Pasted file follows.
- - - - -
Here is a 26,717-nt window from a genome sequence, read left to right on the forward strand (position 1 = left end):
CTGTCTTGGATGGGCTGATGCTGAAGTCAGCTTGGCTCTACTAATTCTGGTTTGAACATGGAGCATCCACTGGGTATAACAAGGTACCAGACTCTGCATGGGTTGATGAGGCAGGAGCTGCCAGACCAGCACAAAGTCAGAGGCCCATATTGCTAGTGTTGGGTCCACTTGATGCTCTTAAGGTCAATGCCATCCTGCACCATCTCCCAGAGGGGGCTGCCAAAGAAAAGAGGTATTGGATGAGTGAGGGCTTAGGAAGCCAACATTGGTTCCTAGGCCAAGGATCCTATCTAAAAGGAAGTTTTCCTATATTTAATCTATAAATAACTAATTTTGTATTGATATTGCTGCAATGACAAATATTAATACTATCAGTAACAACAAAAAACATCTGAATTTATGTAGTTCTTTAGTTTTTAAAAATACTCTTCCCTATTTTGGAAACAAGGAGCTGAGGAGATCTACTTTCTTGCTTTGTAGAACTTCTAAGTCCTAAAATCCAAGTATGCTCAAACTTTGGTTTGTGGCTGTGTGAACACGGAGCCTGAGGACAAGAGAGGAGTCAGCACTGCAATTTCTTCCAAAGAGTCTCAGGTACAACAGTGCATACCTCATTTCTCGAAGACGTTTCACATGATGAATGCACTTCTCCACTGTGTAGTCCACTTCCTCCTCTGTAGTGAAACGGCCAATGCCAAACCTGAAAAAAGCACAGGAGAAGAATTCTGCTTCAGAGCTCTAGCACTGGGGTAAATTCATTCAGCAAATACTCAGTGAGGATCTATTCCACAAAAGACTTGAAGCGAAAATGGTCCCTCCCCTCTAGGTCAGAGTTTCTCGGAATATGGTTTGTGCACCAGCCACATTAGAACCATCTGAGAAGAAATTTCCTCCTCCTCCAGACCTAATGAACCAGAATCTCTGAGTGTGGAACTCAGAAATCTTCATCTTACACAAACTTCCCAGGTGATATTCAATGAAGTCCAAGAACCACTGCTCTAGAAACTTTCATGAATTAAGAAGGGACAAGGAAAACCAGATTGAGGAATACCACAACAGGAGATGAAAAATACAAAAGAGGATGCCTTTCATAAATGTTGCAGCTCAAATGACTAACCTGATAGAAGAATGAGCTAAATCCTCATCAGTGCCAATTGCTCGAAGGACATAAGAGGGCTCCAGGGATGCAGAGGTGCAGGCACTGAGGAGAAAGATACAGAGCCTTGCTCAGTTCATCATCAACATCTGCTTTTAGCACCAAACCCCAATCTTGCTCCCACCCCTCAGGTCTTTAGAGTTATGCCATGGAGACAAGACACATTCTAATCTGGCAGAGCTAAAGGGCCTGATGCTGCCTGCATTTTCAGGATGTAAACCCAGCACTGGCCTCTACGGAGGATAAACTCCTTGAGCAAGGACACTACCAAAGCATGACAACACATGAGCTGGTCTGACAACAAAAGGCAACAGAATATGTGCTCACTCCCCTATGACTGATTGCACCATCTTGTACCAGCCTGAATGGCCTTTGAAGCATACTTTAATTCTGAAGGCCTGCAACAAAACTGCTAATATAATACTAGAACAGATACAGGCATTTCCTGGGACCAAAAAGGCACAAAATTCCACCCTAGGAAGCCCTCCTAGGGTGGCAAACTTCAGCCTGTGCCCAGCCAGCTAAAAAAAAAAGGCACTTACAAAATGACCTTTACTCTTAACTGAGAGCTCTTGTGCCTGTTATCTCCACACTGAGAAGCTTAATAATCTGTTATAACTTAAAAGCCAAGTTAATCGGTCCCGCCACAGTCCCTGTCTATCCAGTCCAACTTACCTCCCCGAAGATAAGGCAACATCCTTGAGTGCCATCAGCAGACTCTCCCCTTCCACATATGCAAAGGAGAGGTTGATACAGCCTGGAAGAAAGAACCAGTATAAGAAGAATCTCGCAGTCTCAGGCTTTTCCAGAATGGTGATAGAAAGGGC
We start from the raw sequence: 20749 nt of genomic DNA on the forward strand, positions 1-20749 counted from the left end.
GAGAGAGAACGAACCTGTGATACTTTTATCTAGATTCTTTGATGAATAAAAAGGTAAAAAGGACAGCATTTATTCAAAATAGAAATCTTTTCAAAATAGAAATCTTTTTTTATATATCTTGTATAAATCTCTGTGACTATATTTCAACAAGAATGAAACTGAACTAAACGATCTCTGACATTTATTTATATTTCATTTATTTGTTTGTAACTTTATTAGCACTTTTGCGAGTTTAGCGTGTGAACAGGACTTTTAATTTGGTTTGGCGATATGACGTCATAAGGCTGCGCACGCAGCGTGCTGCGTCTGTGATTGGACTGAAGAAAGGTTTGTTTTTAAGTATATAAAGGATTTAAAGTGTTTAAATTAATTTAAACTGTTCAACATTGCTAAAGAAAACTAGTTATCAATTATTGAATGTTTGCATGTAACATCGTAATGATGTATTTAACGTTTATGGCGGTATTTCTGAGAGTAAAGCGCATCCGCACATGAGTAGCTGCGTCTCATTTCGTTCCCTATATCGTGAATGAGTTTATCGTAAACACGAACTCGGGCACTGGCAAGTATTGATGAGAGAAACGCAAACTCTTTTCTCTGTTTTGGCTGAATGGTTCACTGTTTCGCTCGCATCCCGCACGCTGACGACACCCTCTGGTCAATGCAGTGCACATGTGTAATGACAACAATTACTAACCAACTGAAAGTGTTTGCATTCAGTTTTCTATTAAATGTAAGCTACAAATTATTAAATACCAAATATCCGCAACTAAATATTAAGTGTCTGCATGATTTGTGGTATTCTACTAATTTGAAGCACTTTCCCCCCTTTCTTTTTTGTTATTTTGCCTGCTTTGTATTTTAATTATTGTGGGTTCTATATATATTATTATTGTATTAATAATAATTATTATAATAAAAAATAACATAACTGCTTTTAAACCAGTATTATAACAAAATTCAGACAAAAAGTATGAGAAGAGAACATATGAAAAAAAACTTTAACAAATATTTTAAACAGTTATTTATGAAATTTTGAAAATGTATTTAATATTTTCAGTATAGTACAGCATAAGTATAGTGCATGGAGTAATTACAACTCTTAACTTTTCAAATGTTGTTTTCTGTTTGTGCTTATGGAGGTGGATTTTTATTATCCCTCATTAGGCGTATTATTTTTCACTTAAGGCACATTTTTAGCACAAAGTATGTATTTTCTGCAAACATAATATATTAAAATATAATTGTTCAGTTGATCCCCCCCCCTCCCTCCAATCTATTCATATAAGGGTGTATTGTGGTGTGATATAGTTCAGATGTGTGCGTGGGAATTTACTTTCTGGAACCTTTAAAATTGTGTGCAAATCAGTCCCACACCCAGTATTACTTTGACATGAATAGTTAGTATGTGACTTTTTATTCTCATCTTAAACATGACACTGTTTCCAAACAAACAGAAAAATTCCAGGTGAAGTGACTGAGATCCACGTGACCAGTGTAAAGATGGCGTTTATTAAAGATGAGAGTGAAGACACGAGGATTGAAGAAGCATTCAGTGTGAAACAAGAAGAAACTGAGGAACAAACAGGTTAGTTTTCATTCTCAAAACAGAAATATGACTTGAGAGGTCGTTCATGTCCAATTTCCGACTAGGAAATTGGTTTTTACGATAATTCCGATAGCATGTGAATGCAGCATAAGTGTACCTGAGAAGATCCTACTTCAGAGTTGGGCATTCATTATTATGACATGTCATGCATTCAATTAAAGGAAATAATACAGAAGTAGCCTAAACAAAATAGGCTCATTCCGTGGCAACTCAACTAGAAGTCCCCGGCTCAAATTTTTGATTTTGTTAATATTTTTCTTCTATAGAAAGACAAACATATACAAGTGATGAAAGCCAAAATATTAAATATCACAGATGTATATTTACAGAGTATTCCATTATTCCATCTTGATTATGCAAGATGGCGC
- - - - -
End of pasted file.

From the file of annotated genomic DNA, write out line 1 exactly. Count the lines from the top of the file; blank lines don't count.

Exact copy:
Here is a 26,717-nt window from a genome sequence, read left to right on the forward strand (position 1 = left end):